Junior racing can be some exciting, emotional stuff, and after a long summer of training, selection, more training, more selection, travel, and then what seems like days upon days of waiting, no one could fault a crew for getting a little fired up for the heats. The trick is to corral all that youthful energy into boat speed, and let off just enough steam in the heats to get yourself off on a good note, rather than doing something that scares your coaches, your teammates and yourself. It can be tricky for youngsters, but it can be done.
Case in point: the US junior men's quad. The crew was quiet and serious at the starting line, but about six or eight strokes into the race, someone in the crew let loose a booming bellow that had folks on the pontoons laughing; another 10 strokes or so later, the same guy boomed "THIR-TEE SEV-EN!" in what had to be an even more forceful call, as it sounded as loud as the first one even though they were another 100 meters away.
It didn't hurt the cause; the crew finished second in their heat with what looked like a good row; they'll need more as the regatta goes on, but it is job done for today on several levels – get the jitters out, come on strong in second 1000, throw out the loudest yell of the day's racing – good stuff.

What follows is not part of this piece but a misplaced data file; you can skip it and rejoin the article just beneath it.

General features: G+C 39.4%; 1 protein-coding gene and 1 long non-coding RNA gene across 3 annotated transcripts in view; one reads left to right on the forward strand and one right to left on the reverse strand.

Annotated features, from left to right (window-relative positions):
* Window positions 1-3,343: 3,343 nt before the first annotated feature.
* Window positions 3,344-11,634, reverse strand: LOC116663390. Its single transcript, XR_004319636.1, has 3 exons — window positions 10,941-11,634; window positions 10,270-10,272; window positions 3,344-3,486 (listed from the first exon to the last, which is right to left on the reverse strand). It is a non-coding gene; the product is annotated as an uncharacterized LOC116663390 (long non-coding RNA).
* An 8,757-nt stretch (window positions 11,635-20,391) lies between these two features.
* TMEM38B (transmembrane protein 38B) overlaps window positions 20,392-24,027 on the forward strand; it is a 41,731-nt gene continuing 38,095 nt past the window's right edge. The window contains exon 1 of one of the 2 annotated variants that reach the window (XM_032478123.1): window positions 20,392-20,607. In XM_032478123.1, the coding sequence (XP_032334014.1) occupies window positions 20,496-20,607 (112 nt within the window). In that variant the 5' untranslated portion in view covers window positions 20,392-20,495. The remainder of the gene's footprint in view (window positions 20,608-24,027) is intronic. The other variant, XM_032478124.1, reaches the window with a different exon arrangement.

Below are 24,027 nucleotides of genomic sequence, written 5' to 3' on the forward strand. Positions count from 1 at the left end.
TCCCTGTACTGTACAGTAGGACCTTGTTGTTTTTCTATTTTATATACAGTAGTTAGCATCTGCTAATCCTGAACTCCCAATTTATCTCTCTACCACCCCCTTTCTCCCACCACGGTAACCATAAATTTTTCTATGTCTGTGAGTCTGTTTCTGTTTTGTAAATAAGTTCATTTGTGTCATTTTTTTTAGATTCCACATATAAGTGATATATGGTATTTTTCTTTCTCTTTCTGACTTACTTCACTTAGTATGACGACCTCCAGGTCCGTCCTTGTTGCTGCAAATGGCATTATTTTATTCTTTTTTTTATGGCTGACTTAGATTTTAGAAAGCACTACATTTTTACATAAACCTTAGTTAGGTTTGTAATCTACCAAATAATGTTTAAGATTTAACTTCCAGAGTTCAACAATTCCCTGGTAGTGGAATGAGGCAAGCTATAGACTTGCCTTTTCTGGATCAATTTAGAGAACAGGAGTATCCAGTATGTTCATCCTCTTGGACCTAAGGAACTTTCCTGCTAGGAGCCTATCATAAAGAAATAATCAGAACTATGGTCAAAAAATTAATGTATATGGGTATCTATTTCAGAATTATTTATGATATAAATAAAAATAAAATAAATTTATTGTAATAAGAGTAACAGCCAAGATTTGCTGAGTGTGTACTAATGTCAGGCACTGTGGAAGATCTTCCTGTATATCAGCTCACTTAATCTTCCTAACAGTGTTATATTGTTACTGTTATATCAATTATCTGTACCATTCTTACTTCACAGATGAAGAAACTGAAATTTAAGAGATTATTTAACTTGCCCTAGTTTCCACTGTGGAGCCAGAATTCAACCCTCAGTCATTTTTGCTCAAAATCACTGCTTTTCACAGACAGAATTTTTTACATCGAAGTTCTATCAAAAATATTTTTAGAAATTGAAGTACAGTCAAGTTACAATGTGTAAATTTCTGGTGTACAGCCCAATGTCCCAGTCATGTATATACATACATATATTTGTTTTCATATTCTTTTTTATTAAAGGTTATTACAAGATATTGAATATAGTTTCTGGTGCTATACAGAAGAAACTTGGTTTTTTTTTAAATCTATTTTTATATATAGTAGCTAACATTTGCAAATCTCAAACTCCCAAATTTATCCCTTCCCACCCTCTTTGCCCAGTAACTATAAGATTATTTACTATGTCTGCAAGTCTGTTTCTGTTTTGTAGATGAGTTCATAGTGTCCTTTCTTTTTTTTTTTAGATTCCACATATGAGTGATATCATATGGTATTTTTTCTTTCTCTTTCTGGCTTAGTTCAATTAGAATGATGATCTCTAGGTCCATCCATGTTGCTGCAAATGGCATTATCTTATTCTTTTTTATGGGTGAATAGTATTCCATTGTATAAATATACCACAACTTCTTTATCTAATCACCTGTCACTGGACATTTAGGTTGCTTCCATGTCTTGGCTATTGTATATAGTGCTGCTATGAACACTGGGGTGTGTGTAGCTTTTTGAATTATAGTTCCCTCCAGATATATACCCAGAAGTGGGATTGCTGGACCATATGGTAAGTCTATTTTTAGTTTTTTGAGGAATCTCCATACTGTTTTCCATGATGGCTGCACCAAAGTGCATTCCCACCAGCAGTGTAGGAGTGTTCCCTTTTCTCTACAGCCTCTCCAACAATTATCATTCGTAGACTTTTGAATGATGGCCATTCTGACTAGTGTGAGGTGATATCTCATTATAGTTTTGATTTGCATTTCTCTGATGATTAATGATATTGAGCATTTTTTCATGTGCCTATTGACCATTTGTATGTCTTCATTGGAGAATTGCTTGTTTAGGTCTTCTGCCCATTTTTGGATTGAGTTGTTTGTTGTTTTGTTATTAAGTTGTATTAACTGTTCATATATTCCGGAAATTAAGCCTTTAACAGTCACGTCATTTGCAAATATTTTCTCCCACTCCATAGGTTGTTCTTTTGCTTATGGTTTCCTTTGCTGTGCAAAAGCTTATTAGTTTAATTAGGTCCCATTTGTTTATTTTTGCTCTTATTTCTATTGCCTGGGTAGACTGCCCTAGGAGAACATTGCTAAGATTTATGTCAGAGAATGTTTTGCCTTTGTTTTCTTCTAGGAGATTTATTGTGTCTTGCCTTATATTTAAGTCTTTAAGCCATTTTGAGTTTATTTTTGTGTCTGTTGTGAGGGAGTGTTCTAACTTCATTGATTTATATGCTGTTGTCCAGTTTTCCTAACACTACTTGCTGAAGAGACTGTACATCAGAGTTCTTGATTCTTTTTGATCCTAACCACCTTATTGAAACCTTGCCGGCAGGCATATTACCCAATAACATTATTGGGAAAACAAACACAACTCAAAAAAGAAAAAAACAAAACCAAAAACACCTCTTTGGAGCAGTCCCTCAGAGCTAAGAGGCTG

On the whole the US had a decent day in Hamburg, with only the men's double headed for the reps, and definitely highlighted by men's single sculler Ben Davison's win with the fourth fastest time of the day. After getting beaten up a bit at U23s a couple weeks ago, particularly at the start, Davison kept himself in the race in the early going, then stomped on it a bit after the 1000 to take the lead.
“After doing the U-23s, the guys, as a population, are a little bit more powerful than these guys, so he really wanted to test his first part of his race today and see about getting off the line a little bit faster,” said Davison’s coach, Bob Ernst. “I think he did a nice job with that today.”
Davison got off the line in second place behind France’s Maxime Ducret, but he cut the lead to just one second at the 1,000-meter mark and overtook Ducret moving into the final 500 meters. Davison crossed the line in a 7:34.21, finishing 1.92 seconds ahead of Ducret. Estonia’s Daniel Liik finished third, also grabbing a spot in the quarterfinals.
“He got about 700 or 800 meters in, and it was just the two of them going down the course together, and I think Ben made enough out of the situation to realize that if you didn’t have to pay to much, it’s better to be first than second,” Ernst said. “So that’s pretty much what he did today. He didn’t spend any more than he had to today to be first.”
A large number of international rowing careers got underway today, and they got a good taste of the different things that can happen at an elite-level international regatta – even senior team rowers who are rookies sometimes expect it to be a perfect setup, which we know doesn't really come together all the time. For example, a large patch on the forehead of the Danish women's sculler as the subject of guesswork from folks up at the line, the most likely supposition being that she walked into a rigger in the boatyards.